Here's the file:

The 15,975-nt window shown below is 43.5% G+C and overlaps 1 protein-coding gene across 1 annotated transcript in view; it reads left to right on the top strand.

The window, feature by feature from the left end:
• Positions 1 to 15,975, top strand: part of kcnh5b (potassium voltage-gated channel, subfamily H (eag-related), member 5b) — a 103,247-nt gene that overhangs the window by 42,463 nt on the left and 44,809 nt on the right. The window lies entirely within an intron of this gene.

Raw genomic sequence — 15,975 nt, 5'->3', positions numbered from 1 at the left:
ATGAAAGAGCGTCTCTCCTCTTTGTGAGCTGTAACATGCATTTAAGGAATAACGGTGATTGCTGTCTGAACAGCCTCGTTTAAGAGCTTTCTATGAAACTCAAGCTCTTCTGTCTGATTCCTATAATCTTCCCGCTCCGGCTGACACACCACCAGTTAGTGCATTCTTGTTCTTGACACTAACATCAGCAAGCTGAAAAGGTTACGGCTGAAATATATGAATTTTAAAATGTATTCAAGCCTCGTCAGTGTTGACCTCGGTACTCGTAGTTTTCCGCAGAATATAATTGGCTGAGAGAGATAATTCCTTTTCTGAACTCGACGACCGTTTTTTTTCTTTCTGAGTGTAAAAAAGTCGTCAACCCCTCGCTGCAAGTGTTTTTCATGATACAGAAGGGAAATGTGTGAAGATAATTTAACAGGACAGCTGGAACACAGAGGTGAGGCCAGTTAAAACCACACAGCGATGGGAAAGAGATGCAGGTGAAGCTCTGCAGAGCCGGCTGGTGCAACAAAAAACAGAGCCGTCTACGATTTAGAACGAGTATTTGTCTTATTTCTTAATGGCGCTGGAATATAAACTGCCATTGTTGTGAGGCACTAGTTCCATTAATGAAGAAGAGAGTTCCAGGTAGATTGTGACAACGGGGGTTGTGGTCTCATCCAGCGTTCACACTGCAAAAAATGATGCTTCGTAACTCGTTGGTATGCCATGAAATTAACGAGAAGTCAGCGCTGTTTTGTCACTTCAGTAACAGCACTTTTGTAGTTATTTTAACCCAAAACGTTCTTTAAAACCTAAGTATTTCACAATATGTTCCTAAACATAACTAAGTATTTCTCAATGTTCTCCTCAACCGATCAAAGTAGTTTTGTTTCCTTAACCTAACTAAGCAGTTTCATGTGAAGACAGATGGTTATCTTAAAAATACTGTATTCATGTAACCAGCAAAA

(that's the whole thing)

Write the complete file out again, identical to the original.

The 15,975-nt window shown below is 43.5% G+C and overlaps 1 protein-coding gene across 1 annotated transcript in view; it reads left to right on the top strand.

The window, feature by feature from the left end:
• Positions 1 to 15,975, top strand: part of kcnh5b (potassium voltage-gated channel, subfamily H (eag-related), member 5b) — a 103,247-nt gene that overhangs the window by 42,463 nt on the left and 44,809 nt on the right. The window lies entirely within an intron of this gene.

Raw genomic sequence — 15,975 nt, 5'->3', positions numbered from 1 at the left:
ATGAAAGAGCGTCTCTCCTCTTTGTGAGCTGTAACATGCATTTAAGGAATAACGGTGATTGCTGTCTGAACAGCCTCGTTTAAGAGCTTTCTATGAAACTCAAGCTCTTCTGTCTGATTCCTATAATCTTCCCGCTCCGGCTGACACACCACCAGTTAGTGCATTCTTGTTCTTGACACTAACATCAGCAAGCTGAAAAGGTTACGGCTGAAATATATGAATTTTAAAATGTATTCAAGCCTCGTCAGTGTTGACCTCGGTACTCGTAGTTTTCCGCAGAATATAATTGGCTGAGAGAGATAATTCCTTTTCTGAACTCGACGACCGTTTTTTTTCTTTCTGAGTGTAAAAAAGTCGTCAACCCCTCGCTGCAAGTGTTTTTCATGATACAGAAGGGAAATGTGTGAAGATAATTTAACAGGACAGCTGGAACACAGAGGTGAGGCCAGTTAAAACCACACAGCGATGGGAAAGAGATGCAGGTGAAGCTCTGCAGAGCCGGCTGGTGCAACAAAAAACAGAGCCGTCTACGATTTAGAACGAGTATTTGTCTTATTTCTTAATGGCGCTGGAATATAAACTGCCATTGTTGTGAGGCACTAGTTCCATTAATGAAGAAGAGAGTTCCAGGTAGATTGTGACAACGGGGGTTGTGGTCTCATCCAGCGTTCACACTGCAAAAAATGATGCTTCGTAACTCGTTGGTATGCCATGAAATTAACGAGAAGTCAGCGCTGTTTTGTCACTTCAGTAACAGCACTTTTGTAGTTATTTTAACCCAAAACGTTCTTTAAAACCTAAGTATTTCACAATATGTTCCTAAACATAACTAAGTATTTCTCAATGTTCTCCTCAACCGATCAAAGTAGTTTTGTTTCCTTAACCTAACTAAGCAGTTTCATGTGAAGACAGATGGTTATCTTAAAAATACTGTATTCATGTAACCAGCAAAA